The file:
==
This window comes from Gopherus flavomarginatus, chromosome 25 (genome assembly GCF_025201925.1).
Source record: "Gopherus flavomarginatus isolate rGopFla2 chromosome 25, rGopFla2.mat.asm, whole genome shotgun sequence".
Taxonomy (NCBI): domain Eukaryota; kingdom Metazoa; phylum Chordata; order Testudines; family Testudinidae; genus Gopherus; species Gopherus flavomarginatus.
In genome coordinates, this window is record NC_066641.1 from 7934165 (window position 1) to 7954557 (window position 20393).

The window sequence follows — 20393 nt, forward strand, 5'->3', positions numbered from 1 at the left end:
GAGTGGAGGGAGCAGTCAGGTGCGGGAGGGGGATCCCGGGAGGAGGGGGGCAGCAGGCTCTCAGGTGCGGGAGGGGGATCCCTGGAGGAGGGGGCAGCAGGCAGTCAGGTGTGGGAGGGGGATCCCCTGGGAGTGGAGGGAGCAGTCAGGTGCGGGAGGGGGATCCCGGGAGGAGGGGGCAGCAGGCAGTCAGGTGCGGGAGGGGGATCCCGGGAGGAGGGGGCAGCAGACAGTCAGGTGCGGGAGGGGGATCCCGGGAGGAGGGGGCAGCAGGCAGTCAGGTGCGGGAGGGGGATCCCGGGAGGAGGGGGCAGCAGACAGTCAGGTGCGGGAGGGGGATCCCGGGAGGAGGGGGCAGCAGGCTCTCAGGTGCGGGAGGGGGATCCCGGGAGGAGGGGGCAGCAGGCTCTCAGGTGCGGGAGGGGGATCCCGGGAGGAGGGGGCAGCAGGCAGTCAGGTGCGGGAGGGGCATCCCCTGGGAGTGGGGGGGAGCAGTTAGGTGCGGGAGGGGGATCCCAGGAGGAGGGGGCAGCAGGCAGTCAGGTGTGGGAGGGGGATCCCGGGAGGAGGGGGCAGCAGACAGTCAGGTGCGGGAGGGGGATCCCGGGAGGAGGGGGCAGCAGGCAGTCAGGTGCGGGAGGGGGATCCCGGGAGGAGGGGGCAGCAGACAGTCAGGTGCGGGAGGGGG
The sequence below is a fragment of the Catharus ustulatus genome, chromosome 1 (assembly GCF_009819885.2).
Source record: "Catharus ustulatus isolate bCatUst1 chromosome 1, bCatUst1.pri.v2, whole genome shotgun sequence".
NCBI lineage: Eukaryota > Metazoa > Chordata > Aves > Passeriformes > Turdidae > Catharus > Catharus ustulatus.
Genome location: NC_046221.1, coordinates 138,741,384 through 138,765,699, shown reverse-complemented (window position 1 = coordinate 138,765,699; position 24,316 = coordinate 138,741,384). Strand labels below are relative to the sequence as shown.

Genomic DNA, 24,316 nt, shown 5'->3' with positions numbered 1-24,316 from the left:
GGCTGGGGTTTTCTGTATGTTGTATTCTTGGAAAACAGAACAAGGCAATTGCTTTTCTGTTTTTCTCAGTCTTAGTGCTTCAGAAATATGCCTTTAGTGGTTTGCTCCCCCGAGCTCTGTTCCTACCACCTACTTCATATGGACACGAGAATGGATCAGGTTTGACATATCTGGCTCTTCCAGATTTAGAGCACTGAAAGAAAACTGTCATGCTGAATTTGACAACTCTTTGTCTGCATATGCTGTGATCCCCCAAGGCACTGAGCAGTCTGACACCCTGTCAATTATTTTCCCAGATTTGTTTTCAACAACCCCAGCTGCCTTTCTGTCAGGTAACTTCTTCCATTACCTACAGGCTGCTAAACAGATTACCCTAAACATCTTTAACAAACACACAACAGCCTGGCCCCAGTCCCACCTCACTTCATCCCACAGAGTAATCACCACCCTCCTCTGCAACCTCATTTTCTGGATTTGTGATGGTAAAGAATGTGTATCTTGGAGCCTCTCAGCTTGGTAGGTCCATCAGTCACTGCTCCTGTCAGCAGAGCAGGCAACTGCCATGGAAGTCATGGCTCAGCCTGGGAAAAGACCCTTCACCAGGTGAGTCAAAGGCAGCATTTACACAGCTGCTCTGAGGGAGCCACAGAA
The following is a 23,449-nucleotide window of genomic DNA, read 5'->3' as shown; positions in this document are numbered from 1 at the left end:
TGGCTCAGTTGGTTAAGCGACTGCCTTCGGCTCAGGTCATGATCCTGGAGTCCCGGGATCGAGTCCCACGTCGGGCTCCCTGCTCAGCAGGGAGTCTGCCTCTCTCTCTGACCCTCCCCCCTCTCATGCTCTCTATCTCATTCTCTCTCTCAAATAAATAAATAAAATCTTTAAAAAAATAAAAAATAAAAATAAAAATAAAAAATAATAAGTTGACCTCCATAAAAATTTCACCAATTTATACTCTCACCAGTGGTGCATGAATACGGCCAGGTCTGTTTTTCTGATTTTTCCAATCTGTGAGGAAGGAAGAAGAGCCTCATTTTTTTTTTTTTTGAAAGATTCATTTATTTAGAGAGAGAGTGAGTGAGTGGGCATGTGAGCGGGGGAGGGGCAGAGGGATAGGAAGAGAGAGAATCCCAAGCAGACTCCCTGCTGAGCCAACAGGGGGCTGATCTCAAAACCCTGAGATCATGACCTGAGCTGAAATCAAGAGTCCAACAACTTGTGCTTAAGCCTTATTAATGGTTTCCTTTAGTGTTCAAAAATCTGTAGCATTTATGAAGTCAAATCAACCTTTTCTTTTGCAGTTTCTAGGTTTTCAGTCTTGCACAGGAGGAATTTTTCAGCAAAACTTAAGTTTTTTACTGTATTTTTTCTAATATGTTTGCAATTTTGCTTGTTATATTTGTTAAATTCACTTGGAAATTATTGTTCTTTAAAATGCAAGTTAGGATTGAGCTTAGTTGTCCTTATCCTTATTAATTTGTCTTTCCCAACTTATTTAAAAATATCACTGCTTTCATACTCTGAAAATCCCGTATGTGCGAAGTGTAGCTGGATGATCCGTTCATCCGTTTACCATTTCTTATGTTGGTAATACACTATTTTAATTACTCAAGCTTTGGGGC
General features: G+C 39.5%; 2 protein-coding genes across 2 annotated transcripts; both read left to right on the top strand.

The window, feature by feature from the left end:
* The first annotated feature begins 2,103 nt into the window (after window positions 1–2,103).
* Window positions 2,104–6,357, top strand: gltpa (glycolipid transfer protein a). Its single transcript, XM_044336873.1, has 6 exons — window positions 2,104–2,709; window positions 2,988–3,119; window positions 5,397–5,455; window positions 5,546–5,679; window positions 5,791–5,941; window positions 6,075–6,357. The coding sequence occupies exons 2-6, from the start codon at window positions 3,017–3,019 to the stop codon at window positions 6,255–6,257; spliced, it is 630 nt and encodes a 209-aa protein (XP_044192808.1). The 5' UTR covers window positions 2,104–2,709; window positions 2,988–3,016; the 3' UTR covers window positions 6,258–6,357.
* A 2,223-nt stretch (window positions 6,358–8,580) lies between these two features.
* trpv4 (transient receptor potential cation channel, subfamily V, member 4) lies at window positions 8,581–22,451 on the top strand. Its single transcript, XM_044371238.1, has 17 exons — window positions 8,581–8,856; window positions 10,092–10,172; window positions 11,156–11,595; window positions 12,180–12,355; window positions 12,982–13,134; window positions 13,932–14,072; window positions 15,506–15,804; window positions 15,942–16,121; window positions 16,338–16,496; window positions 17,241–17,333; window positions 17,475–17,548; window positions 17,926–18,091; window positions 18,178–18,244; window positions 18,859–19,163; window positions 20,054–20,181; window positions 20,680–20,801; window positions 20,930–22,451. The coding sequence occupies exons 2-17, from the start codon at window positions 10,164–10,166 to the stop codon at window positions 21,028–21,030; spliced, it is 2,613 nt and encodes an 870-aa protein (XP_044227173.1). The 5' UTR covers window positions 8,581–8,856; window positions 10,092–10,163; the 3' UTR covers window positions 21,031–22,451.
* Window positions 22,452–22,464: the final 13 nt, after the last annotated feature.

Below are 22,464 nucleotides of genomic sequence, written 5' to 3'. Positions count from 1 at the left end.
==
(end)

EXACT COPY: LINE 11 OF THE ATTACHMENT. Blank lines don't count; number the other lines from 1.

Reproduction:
Genomic DNA, 24,316 nt, shown 5'->3' with positions numbered 1-24,316 from the left: